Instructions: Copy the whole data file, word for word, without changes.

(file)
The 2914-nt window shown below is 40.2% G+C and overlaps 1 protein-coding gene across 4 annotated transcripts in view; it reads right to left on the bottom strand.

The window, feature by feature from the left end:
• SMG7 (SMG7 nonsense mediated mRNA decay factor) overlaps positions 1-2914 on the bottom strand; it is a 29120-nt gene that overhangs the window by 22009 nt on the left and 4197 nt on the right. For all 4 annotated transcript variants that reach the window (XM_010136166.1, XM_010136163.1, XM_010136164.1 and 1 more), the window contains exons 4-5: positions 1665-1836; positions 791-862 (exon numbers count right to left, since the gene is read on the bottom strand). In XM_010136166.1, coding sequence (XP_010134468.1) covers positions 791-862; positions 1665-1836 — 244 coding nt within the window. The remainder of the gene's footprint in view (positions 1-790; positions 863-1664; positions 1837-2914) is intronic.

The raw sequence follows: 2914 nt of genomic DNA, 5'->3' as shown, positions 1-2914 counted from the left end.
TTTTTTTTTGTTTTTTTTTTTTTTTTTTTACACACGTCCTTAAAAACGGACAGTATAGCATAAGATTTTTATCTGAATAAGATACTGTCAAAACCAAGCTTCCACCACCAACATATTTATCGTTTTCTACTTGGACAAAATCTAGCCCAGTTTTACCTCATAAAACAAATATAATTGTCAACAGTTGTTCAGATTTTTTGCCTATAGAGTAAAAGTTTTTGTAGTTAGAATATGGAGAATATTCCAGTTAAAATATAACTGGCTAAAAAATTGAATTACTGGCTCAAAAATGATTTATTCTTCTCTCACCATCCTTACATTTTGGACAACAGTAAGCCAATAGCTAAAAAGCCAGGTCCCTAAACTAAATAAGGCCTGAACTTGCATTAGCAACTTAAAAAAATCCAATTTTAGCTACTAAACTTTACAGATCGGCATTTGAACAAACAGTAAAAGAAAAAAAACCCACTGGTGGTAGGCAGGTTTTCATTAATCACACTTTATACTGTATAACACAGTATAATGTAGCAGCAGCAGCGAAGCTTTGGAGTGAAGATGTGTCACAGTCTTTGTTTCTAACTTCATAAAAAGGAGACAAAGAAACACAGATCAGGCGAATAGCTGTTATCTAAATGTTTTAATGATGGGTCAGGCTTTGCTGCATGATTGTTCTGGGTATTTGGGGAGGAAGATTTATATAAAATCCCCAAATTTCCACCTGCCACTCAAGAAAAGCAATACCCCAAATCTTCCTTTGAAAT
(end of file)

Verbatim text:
The 2914-nt window shown below is 40.2% G+C and overlaps 1 protein-coding gene across 4 annotated transcripts in view; it reads right to left on the bottom strand.

The window, feature by feature from the left end:
• SMG7 (SMG7 nonsense mediated mRNA decay factor) overlaps positions 1-2914 on the bottom strand; it is a 29120-nt gene that overhangs the window by 22009 nt on the left and 4197 nt on the right. For all 4 annotated transcript variants that reach the window (XM_010136166.1, XM_010136163.1, XM_010136164.1 and 1 more), the window contains exons 4-5: positions 1665-1836; positions 791-862 (exon numbers count right to left, since the gene is read on the bottom strand). In XM_010136166.1, coding sequence (XP_010134468.1) covers positions 791-862; positions 1665-1836 — 244 coding nt within the window. The remainder of the gene's footprint in view (positions 1-790; positions 863-1664; positions 1837-2914) is intronic.

The raw sequence follows: 2914 nt of genomic DNA, 5'->3' as shown, positions 1-2914 counted from the left end.
TTTTTTTTTGTTTTTTTTTTTTTTTTTTTACACACGTCCTTAAAAACGGACAGTATAGCATAAGATTTTTATCTGAATAAGATACTGTCAAAACCAAGCTTCCACCACCAACATATTTATCGTTTTCTACTTGGACAAAATCTAGCCCAGTTTTACCTCATAAAACAAATATAATTGTCAACAGTTGTTCAGATTTTTTGCCTATAGAGTAAAAGTTTTTGTAGTTAGAATATGGAGAATATTCCAGTTAAAATATAACTGGCTAAAAAATTGAATTACTGGCTCAAAAATGATTTATTCTTCTCTCACCATCCTTACATTTTGGACAACAGTAAGCCAATAGCTAAAAAGCCAGGTCCCTAAACTAAATAAGGCCTGAACTTGCATTAGCAACTTAAAAAAATCCAATTTTAGCTACTAAACTTTACAGATCGGCATTTGAACAAACAGTAAAAGAAAAAAAACCCACTGGTGGTAGGCAGGTTTTCATTAATCACACTTTATACTGTATAACACAGTATAATGTAGCAGCAGCAGCGAAGCTTTGGAGTGAAGATGTGTCACAGTCTTTGTTTCTAACTTCATAAAAAGGAGACAAAGAAACACAGATCAGGCGAATAGCTGTTATCTAAATGTTTTAATGATGGGTCAGGCTTTGCTGCATGATTGTTCTGGGTATTTGGGGAGGAAGATTTATATAAAATCCCCAAATTTCCACCTGCCACTCAAGAAAAGCAATACCCCAAATCTTCCTTTGAAAT